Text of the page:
Sugarloaf endive

Growing sugarloaf endive is probably the closest most Atlanta-area farmers will come to growing Belgian endive. The pale green inner leaves can be used in any recipe that calls for Belgian endive.

It’s one of the most sought after winter vegetables at Nicolas Donck’s booth at the Saturday morning Morningside Farmers Market. The crisp leaves have a little bitter edge characteristic of all the members of the chicory family.

Donck, of Crystal Organic Farm in Newborn, got his start with this particular chicory with seed brought to the States after a trip to Austria. “I didn’t know what to expect at all, but when I grew it, I loved it. Soon, seeds became available through Johnny’s Selected Seeds, High Mowing Organic Seeds and others, and now it’s one of the four chicories we grow regularly,” he said. He’s been bringing it to market for six years now and has some customers who come back for it week after week in season.

It’s so popular with his market customers that he doesn’t always have any for his restaurant clients such as Joshua Hopkins, the executive chef at Empire State South, who regularly buys sugarloaf endive for a roasted apple and endive salad.

Donck refers to sugarloaf endive as a sort of green radicchio that self-blanches, creating the pale heart. “It grows a dense head like a cabbage, and the outer leaves can be used for wrapping fillings,” he said. “The naturally blanched inner leaves are really good in a salad, and I loved the roasted version that’s been served at Cakes and Ale.”

Sugarloaf endive takes longer to grow than most chicories and bolts quickly in warm weather, so the time to enjoy it is right now. By April, Donck will have no more.

His favorite way to prepare it at home is to chop it up finely, toss it with walnuts and then dress the salad with olive oil, apple cider vinegar, dulse flakes and raw garlic. Sometimes he varies the salad by using walnut oil or adding a little maple syrup. “Let it sit 10 minutes, toss it again and then eat it,” he said. “Divine.”

Farmers markets opening soon

March 1, Freedom Farmers Market, Atlanta.

March 1, Green Market at Piedmont Park, Atlanta.

For sale at local farmers markets

Vegetables: arugula, Asian greens, beets, Brussels sprouts, cabbage, carrots, celery, chard, collards, endive, escarole, frisee, herbs, Jerusalem artichokes, kale, lettuce, mushrooms, mustard greens, parsnips, radishes, rutabaga, spring onions, sweet potatoes, turnips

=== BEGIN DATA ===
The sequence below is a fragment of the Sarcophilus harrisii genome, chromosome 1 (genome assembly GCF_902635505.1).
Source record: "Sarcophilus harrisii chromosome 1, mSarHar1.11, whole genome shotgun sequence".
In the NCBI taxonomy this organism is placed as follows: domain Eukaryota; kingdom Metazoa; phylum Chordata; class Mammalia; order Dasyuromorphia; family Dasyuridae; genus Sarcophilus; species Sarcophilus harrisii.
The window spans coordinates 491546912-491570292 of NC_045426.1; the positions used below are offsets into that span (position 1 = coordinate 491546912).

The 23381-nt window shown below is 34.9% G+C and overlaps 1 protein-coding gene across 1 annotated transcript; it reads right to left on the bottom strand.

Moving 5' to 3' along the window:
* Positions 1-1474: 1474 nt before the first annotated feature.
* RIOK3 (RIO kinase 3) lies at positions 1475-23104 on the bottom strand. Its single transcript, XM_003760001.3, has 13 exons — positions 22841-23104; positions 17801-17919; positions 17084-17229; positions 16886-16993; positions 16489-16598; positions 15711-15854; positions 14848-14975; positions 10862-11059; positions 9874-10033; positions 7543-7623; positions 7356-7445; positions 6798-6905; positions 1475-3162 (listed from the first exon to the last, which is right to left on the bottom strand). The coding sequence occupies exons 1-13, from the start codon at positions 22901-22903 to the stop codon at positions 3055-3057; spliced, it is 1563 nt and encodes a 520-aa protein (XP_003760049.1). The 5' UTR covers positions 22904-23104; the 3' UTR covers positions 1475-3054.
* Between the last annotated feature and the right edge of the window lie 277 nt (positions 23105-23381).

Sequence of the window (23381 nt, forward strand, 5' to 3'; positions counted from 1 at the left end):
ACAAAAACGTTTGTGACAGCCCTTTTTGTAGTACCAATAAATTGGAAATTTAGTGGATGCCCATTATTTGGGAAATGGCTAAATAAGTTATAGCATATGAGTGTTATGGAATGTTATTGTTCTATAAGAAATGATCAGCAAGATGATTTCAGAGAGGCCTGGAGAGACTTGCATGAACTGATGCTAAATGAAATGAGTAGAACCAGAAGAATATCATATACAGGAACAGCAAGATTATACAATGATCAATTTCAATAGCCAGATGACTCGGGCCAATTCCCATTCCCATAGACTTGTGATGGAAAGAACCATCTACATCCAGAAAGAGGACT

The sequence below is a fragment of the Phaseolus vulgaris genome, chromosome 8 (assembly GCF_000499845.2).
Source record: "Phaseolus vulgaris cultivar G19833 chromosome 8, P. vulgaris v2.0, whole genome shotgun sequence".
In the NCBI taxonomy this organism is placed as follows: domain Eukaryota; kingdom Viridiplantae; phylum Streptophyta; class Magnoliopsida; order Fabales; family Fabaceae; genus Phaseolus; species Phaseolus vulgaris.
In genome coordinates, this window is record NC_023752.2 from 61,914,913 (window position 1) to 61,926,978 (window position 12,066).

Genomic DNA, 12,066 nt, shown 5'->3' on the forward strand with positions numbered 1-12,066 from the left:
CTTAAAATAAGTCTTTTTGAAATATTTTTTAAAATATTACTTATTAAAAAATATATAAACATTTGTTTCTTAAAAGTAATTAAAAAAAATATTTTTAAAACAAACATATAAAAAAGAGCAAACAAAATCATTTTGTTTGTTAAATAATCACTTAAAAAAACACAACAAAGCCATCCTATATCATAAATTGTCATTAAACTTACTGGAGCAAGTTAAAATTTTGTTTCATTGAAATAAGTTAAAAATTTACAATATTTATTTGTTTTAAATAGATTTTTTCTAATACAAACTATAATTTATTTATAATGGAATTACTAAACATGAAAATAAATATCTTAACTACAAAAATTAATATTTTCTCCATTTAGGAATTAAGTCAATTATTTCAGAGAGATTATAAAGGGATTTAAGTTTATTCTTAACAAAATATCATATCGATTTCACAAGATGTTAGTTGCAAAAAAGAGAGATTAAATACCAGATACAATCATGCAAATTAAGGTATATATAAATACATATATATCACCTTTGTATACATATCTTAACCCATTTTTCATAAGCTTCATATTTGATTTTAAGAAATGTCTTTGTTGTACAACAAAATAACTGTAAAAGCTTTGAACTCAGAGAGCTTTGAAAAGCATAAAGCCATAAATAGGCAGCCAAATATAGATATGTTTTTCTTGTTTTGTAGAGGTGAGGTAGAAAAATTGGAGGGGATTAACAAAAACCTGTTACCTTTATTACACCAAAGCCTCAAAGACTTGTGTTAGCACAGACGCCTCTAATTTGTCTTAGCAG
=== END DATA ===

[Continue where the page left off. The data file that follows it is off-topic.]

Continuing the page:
From local reports

Empire State South’s Sugarloaf Endive Salad

Hands on: 20 minutes

Total time: 1 hour

Serves: 6

This recipe comes from Joshua Hopkins, the executive chef at Empire State South. He suggests wheat berries in this recipe but says you can use millet, quinoa, wild rice or any gluten-free grain instead. If you can’t find very small apples like champagne or lady varieties, use two of the smallest apples you can find.

1/4 pound Jerusalem artichokes, cut into 1-inch pieces

1 tablespoon Georgia olive oil

1/4 cup wheat berries

Salt and pepper

2 heads sugarloaf endive (about 1 1/2 pounds), quartered, cored, cut into thin strips

6 champagne or lady apples, thinly sliced horizontally

4 light yellow interior ribs of celery with leaves, slivered

1 cup thinly sliced radishes

1/2 cup Apple Cider Vinaigrette (see recipe)

Preheat oven to 400 degrees. Have 1 rimmed baking sheet ready.

In a medium bowl, toss Jerusalem artichokes with 1 tablespoon olive oil until evenly coated. Arrange artichokes on a rimmed baking sheet and roast 15 minutes or until soft and golden brown. Remove from oven and cool to room temperature.

While artichokes are roasting, in a small saucepan, add enough lightly salted water to cover wheat berries by one inch and bring to a boil. Cook wheat berries until tender, about 30 minutes, adding more water if needed. When wheat berries are done, drain and cool. Set aside.

When all ingredients are ready, in a large bowl, toss together endive, apples, celery, radishes, reserved wheat berries, reserved Jerusalem artichokes and vinaigrette. Taste for seasoning and serve immediately.

Per serving, entire recipe: 277 calories (percent of calories from fat, 53), 3 grams protein, 32 grams carbohydrates, 9 grams fiber, 17 grams fat (2 grams saturated), no cholesterol, 46 milligrams sodium.

Per serving, without vinaigrette: 162 calories (percent of calories from fat, 27), 2 grams protein, 30 grams carbohydrates, 9 grams fiber, 5 grams fat (1 gram saturated), no cholesterol, 45 milligrams sodium.

Apple Cider Vinaigrette

Hands on: 10 minutes

Total time: 15 minutes

Makes: 1 1/2 cups (serving size 1 tablespoon)

1 cup apple cider

1 cup Georgia olive oil

1/4 cup apple cider vinegar

1 small shallot, minced.

1 tablespoon chopped fresh dill

1/2 tablespoon chopped thyme

1/2 tablespoon brown mustard seeds or whole grain mustard

In a small saucepan, bring apple cider to a boil. Cook until reduced to 1/4 cup, about 10 minutes. Allow to cool.

When cider is cool, in a medium bowl, whisk together olive oil, vinegar, shallot, dill, thyme and mustard seeds. Taste for seasoning. May be made up to 3 days ahead and refrigerated. Bring back to room temperature before using.

Per 1-tablespoon serving: 90 calories (percent of calories from fat, 93), trace protein, 2 grams carbohydrates, trace fiber, 9 grams fat (1 gram saturated), no cholesterol, trace sodium.

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